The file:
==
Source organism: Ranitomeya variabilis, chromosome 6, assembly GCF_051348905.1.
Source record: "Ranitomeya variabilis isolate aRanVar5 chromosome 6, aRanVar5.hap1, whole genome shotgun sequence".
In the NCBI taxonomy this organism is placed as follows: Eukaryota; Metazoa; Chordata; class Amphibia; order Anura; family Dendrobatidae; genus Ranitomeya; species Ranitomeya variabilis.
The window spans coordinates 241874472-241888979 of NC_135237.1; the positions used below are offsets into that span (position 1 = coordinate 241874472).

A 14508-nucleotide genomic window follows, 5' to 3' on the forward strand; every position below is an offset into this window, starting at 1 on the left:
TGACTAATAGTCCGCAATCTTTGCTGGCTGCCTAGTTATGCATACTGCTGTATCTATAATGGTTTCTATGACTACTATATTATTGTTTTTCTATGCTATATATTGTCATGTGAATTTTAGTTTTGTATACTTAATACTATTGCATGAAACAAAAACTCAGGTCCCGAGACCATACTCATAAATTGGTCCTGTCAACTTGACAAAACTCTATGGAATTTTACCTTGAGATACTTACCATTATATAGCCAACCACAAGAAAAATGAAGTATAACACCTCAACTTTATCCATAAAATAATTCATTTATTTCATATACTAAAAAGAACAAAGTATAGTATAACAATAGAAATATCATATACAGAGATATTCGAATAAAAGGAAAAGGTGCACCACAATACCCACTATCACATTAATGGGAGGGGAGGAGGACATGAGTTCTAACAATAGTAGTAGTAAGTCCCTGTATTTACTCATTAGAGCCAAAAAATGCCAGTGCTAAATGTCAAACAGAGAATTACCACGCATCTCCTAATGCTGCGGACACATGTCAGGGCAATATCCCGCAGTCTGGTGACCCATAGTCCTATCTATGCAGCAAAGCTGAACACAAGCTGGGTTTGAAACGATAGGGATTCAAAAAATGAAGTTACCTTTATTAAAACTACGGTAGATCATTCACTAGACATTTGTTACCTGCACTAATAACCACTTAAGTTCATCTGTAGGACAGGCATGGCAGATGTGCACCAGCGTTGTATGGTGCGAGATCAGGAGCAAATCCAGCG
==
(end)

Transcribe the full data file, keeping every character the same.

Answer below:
Source organism: Ranitomeya variabilis, chromosome 6, assembly GCF_051348905.1.
Source record: "Ranitomeya variabilis isolate aRanVar5 chromosome 6, aRanVar5.hap1, whole genome shotgun sequence".
In the NCBI taxonomy this organism is placed as follows: Eukaryota; Metazoa; Chordata; class Amphibia; order Anura; family Dendrobatidae; genus Ranitomeya; species Ranitomeya variabilis.
The window spans coordinates 241874472-241888979 of NC_135237.1; the positions used below are offsets into that span (position 1 = coordinate 241874472).

A 14508-nucleotide genomic window follows, 5' to 3' on the forward strand; every position below is an offset into this window, starting at 1 on the left:
TGACTAATAGTCCGCAATCTTTGCTGGCTGCCTAGTTATGCATACTGCTGTATCTATAATGGTTTCTATGACTACTATATTATTGTTTTTCTATGCTATATATTGTCATGTGAATTTTAGTTTTGTATACTTAATACTATTGCATGAAACAAAAACTCAGGTCCCGAGACCATACTCATAAATTGGTCCTGTCAACTTGACAAAACTCTATGGAATTTTACCTTGAGATACTTACCATTATATAGCCAACCACAAGAAAAATGAAGTATAACACCTCAACTTTATCCATAAAATAATTCATTTATTTCATATACTAAAAAGAACAAAGTATAGTATAACAATAGAAATATCATATACAGAGATATTCGAATAAAAGGAAAAGGTGCACCACAATACCCACTATCACATTAATGGGAGGGGAGGAGGACATGAGTTCTAACAATAGTAGTAGTAAGTCCCTGTATTTACTCATTAGAGCCAAAAAATGCCAGTGCTAAATGTCAAACAGAGAATTACCACGCATCTCCTAATGCTGCGGACACATGTCAGGGCAATATCCCGCAGTCTGGTGACCCATAGTCCTATCTATGCAGCAAAGCTGAACACAAGCTGGGTTTGAAACGATAGGGATTCAAAAAATGAAGTTACCTTTATTAAAACTACGGTAGATCATTCACTAGACATTTGTTACCTGCACTAATAACCACTTAAGTTCATCTGTAGGACAGGCATGGCAGATGTGCACCAGCGTTGTATGGTGCGAGATCAGGAGCAAATCCAGCG